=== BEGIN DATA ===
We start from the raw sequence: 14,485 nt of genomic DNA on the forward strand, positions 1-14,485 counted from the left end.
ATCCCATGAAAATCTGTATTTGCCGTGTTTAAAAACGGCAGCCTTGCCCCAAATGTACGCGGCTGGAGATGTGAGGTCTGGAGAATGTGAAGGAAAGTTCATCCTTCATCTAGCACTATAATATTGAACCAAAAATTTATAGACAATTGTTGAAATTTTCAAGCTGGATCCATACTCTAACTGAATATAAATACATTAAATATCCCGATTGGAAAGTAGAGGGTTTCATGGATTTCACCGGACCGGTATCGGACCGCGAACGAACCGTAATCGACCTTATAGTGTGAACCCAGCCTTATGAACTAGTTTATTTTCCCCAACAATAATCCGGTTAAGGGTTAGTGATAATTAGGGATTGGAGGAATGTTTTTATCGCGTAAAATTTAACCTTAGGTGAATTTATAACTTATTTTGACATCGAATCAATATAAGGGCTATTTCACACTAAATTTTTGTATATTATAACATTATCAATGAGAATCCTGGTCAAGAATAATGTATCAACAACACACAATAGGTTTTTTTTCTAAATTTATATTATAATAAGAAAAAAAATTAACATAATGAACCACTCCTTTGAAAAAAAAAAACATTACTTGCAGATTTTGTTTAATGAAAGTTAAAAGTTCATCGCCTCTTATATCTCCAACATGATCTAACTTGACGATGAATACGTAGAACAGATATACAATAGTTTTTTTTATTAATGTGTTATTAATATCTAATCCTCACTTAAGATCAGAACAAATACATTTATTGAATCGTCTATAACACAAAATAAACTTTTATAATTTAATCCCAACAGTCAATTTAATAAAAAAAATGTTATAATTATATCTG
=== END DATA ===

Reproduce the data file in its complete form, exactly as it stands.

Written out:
We start from the raw sequence: 14,485 nt of genomic DNA on the forward strand, positions 1-14,485 counted from the left end.
ATCCCATGAAAATCTGTATTTGCCGTGTTTAAAAACGGCAGCCTTGCCCCAAATGTACGCGGCTGGAGATGTGAGGTCTGGAGAATGTGAAGGAAAGTTCATCCTTCATCTAGCACTATAATATTGAACCAAAAATTTATAGACAATTGTTGAAATTTTCAAGCTGGATCCATACTCTAACTGAATATAAATACATTAAATATCCCGATTGGAAAGTAGAGGGTTTCATGGATTTCACCGGACCGGTATCGGACCGCGAACGAACCGTAATCGACCTTATAGTGTGAACCCAGCCTTATGAACTAGTTTATTTTCCCCAACAATAATCCGGTTAAGGGTTAGTGATAATTAGGGATTGGAGGAATGTTTTTATCGCGTAAAATTTAACCTTAGGTGAATTTATAACTTATTTTGACATCGAATCAATATAAGGGCTATTTCACACTAAATTTTTGTATATTATAACATTATCAATGAGAATCCTGGTCAAGAATAATGTATCAACAACACACAATAGGTTTTTTTTCTAAATTTATATTATAATAAGAAAAAAAATTAACATAATGAACCACTCCTTTGAAAAAAAAAAACATTACTTGCAGATTTTGTTTAATGAAAGTTAAAAGTTCATCGCCTCTTATATCTCCAACATGATCTAACTTGACGATGAATACGTAGAACAGATATACAATAGTTTTTTTTATTAATGTGTTATTAATATCTAATCCTCACTTAAGATCAGAACAAATACATTTATTGAATCGTCTATAACACAAAATAAACTTTTATAATTTAATCCCAACAGTCAATTTAATAAAAAAAATGTTATAATTATATCTG